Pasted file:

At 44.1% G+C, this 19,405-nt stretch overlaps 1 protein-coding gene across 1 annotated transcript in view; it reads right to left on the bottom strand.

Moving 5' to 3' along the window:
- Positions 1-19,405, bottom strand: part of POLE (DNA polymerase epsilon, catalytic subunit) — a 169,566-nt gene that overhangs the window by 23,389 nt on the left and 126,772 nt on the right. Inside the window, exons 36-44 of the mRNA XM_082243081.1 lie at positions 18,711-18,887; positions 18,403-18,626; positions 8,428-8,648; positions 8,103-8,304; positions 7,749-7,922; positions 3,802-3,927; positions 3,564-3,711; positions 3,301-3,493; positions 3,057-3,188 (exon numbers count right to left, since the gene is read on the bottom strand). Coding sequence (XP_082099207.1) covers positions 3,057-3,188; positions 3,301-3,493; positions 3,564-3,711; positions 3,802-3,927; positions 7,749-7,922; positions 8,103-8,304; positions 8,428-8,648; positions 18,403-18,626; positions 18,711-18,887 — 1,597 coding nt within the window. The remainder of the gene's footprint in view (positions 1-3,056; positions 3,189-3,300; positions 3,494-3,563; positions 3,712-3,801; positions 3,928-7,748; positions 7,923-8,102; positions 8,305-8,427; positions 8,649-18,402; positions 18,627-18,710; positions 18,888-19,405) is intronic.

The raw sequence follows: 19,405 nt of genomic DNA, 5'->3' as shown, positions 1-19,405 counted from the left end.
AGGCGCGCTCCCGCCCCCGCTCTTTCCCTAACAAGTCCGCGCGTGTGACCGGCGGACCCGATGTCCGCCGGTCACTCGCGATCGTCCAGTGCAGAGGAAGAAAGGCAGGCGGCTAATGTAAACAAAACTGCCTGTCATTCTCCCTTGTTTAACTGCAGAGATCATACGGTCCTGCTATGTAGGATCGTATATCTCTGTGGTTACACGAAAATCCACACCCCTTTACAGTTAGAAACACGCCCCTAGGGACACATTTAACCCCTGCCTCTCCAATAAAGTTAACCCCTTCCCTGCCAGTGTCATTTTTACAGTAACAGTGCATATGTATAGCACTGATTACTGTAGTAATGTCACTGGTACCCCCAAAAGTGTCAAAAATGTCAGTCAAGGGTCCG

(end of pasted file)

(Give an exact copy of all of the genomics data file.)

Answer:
At 44.1% G+C, this 19,405-nt stretch overlaps 1 protein-coding gene across 1 annotated transcript in view; it reads right to left on the bottom strand.

Moving 5' to 3' along the window:
- Positions 1-19,405, bottom strand: part of POLE (DNA polymerase epsilon, catalytic subunit) — a 169,566-nt gene that overhangs the window by 23,389 nt on the left and 126,772 nt on the right. Inside the window, exons 36-44 of the mRNA XM_082243081.1 lie at positions 18,711-18,887; positions 18,403-18,626; positions 8,428-8,648; positions 8,103-8,304; positions 7,749-7,922; positions 3,802-3,927; positions 3,564-3,711; positions 3,301-3,493; positions 3,057-3,188 (exon numbers count right to left, since the gene is read on the bottom strand). Coding sequence (XP_082099207.1) covers positions 3,057-3,188; positions 3,301-3,493; positions 3,564-3,711; positions 3,802-3,927; positions 7,749-7,922; positions 8,103-8,304; positions 8,428-8,648; positions 18,403-18,626; positions 18,711-18,887 — 1,597 coding nt within the window. The remainder of the gene's footprint in view (positions 1-3,056; positions 3,189-3,300; positions 3,494-3,563; positions 3,712-3,801; positions 3,928-7,748; positions 7,923-8,102; positions 8,305-8,427; positions 8,649-18,402; positions 18,627-18,710; positions 18,888-19,405) is intronic.

The raw sequence follows: 19,405 nt of genomic DNA, 5'->3' as shown, positions 1-19,405 counted from the left end.
AGGCGCGCTCCCGCCCCCGCTCTTTCCCTAACAAGTCCGCGCGTGTGACCGGCGGACCCGATGTCCGCCGGTCACTCGCGATCGTCCAGTGCAGAGGAAGAAAGGCAGGCGGCTAATGTAAACAAAACTGCCTGTCATTCTCCCTTGTTTAACTGCAGAGATCATACGGTCCTGCTATGTAGGATCGTATATCTCTGTGGTTACACGAAAATCCACACCCCTTTACAGTTAGAAACACGCCCCTAGGGACACATTTAACCCCTGCCTCTCCAATAAAGTTAACCCCTTCCCTGCCAGTGTCATTTTTACAGTAACAGTGCATATGTATAGCACTGATTACTGTAGTAATGTCACTGGTACCCCCAAAAGTGTCAAAAATGTCAGTCAAGGGTCCG